The prevalence to toxoplasmosis as observed by antibody study in Chandigarh population is 8.1%. 1 However, it is not known as to how many of those with toxoplasma antibody had ocular involvement. The higher prevalence of toxoplasma antibody titres (26.7%) in ocular disorders than in general population is statistically significant. It was seen that 30% of the patients with uveitis of unknown origin had toxoplasma antibody titres 1:512 or above. The 21.9% excess of toxoplasma antibody in uveitis patients of unknown aetiology compared to general popu­tation points to its importance in uveitis of unknown origin in this part of the country.

Batta[1] in a study conducted in Delhi demonstrated antibodies against toxoplasma by haemagglutination test in 13.1 % of uveitis cases. Parkash[8] studied 327 uveitis patients by the haemagglutination test. He got positive results in 14% of the cases. Malik[7] tested 77 cases of uveitis with haemagglutination test and found that 10 cases i.e., 13% were positive (titre 1:16 or above) Rao and Rao[9] in a study from South India reported positive haemag­glutination test (titre 1:4 and above) in 11 out of 57 cases of uveitis of unknown origin i e., 19.3%. The present study reveals a much higher percentage (30%) of positive haemag­glutination titre of 1:512 or above.

While there is no good reason to assume that a titre of 1:8 is not indicative of past infection, there is a great disagreement about the minimum haemagglutination titres that should be considered positive[2],[4] Chord[1],[2] took a titre of 1:400 or more where as Walls[10] took a titre of 1:200 of more as significant one. In the, present study the doubling dilutions used were 1:8, 1:16, 1:32, 1:64, 1:128 and so on so that an antibody titre of 1:512 or more was considered positive.

A definitive diagnosis of ocular toxoplas­mosis can only be made by recognition of the organism or histological examinaion of the enucleated eye. Rarely has the parasite been recovered from the aqueous or sub-retinal fluid during life[3]. In the absence of demonst­ration of the organism the diagnosis depends indirectly on laboratory evidence of past or present infection in the body. The present study does indicate that toxoplasmosis plays an important aetiological role in uveitis of unknown origin.


  Sumary Top


101 cases of various ocular disorders refer­red for toxoplasmosis antibody test have been analysed. 30% cases of uveitis of unknown aetiology were found to have haemagglutina­tion titres of 1:512 or above. This is the highest prevalence of toxoplasmosis antibody titres in uveitis cases so far reported from India. Some of the cases with interesting clinical findings are discussed.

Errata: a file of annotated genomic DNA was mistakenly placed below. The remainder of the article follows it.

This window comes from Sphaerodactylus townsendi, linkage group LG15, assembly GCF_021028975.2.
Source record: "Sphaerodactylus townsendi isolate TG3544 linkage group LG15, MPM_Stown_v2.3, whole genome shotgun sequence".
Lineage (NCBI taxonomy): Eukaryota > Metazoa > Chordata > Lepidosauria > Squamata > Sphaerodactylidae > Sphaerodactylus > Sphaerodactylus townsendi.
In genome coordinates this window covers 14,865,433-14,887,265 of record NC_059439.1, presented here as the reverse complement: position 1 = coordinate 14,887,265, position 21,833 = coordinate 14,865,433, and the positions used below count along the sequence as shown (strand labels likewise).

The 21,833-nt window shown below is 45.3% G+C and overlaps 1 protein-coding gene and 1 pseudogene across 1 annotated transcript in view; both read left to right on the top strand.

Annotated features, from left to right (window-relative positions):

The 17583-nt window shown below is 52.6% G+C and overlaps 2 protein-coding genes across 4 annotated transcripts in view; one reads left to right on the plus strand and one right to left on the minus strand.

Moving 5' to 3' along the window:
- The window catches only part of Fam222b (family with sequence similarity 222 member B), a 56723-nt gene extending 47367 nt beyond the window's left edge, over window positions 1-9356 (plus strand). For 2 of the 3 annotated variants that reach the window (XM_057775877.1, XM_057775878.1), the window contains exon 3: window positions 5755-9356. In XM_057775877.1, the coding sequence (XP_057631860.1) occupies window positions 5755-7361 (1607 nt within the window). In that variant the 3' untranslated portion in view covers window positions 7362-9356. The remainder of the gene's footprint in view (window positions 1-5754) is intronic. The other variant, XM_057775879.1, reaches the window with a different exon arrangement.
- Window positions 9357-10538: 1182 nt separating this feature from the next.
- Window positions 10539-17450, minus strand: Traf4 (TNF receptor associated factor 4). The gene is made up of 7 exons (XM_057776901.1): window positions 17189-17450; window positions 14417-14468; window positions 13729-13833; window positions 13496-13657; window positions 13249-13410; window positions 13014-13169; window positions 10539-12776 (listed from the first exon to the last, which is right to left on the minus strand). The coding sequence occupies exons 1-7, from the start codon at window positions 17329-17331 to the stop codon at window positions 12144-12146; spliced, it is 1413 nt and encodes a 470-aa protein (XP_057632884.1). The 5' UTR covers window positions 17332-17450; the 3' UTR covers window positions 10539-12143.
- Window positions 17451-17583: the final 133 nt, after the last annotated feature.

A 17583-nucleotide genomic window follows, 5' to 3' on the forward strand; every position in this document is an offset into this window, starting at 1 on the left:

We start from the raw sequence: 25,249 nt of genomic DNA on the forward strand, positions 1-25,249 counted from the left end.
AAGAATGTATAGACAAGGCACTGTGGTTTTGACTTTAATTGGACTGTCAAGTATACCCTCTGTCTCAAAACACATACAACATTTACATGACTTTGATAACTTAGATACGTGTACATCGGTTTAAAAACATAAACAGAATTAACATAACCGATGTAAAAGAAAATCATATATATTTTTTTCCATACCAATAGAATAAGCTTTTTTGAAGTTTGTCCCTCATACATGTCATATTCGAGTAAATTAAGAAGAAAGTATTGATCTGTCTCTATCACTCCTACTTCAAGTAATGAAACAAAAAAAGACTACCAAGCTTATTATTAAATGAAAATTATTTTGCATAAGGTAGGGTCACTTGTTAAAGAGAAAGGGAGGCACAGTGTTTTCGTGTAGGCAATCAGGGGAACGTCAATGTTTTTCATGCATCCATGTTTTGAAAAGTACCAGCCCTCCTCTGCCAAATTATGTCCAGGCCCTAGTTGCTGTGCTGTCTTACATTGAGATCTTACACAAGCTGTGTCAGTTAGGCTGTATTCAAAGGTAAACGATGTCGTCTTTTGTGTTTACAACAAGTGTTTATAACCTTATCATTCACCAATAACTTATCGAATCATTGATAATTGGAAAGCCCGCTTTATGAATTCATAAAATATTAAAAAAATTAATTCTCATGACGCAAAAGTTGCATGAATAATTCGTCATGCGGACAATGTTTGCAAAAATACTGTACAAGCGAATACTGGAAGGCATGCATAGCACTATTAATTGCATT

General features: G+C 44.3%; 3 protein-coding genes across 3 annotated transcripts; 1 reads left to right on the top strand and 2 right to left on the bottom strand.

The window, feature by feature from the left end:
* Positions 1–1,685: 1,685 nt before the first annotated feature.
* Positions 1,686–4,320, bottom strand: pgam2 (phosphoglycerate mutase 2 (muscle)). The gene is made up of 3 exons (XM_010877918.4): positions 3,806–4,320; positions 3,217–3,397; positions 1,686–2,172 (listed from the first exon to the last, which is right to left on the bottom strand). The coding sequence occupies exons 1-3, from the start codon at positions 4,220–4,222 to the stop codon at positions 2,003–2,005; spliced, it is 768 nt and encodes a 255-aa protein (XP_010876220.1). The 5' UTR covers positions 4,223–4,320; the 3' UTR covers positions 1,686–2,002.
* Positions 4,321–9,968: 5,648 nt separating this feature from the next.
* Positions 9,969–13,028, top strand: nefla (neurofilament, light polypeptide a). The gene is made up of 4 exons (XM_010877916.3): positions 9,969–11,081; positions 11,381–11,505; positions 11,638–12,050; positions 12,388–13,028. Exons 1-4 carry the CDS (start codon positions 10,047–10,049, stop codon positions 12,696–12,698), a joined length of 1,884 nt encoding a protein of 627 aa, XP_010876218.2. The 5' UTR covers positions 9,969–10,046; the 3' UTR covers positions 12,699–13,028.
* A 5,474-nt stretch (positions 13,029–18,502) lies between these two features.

References Top

1.
Batta, R.K.; Sharma, O.P., Aggarwal, L.P., Chaudhry, P. and Om Parkash, 1968, Orient Arch. Ophthal., 6, 57.  Back to cited text no. 1
    
2.
Chorid, A ; Walls, K.W. and Kagan, 1G. 1964, J. Immunol., 93. 2024.  Back to cited text no. 2
    
3.
Duke Elder Sir Steward System of Ophthal­mology, 1969, Vol. IX P 413. Diseases of the uveal tract. Henry Kimpton, London.  Back to cited text no. 3
    
4.
Feldman, H.A., 1968, N. Engl, Jour. Med., 279, 1370.  Back to cited text no. 4
    
5.
Janku ; Cas Lek Ces, 62 : 1021, 1052, 1081, 11 11, 1138 (1923) Cited by Perkins E.S.: Uveitis and Toxoplasmosis. P 52 and 134, J & A Chur­cil1 Ltd. London W.I. (1961).  Back to cited text no. 5
    
6.
Mahajan, R.C., Chitkara, N.L. and Jolly, J.G. 1974. Ind. Jour. Med. Res,; 62, 1.  Back to cited text no. 6
    
7.
Malik. S.R.K., Gupta, A.K. and Choudhry, S., 1974, Ind. Jour. Med. Res., 22, 8.  Back to cited text no. 7
    
8.
Parkash, 0.: 1966, Ind. Jour, Med. Res., 54, 5.  Back to cited text no. 8
    
9.
Rao, P.N.S. and Rao, K.N.A. 1973, Ind. Jour. Ophthal., 21, 185.  Back to cited text no. 9
    
10.
Walls, K.W., Kagan. I.G. and Turner, A , 1967, Amer. Jour. Epidemiol., 85, 87.  Back to cited text no. 10
    



 
 
    Tables

  [Table - 1], [Table - 2], [Table - 3]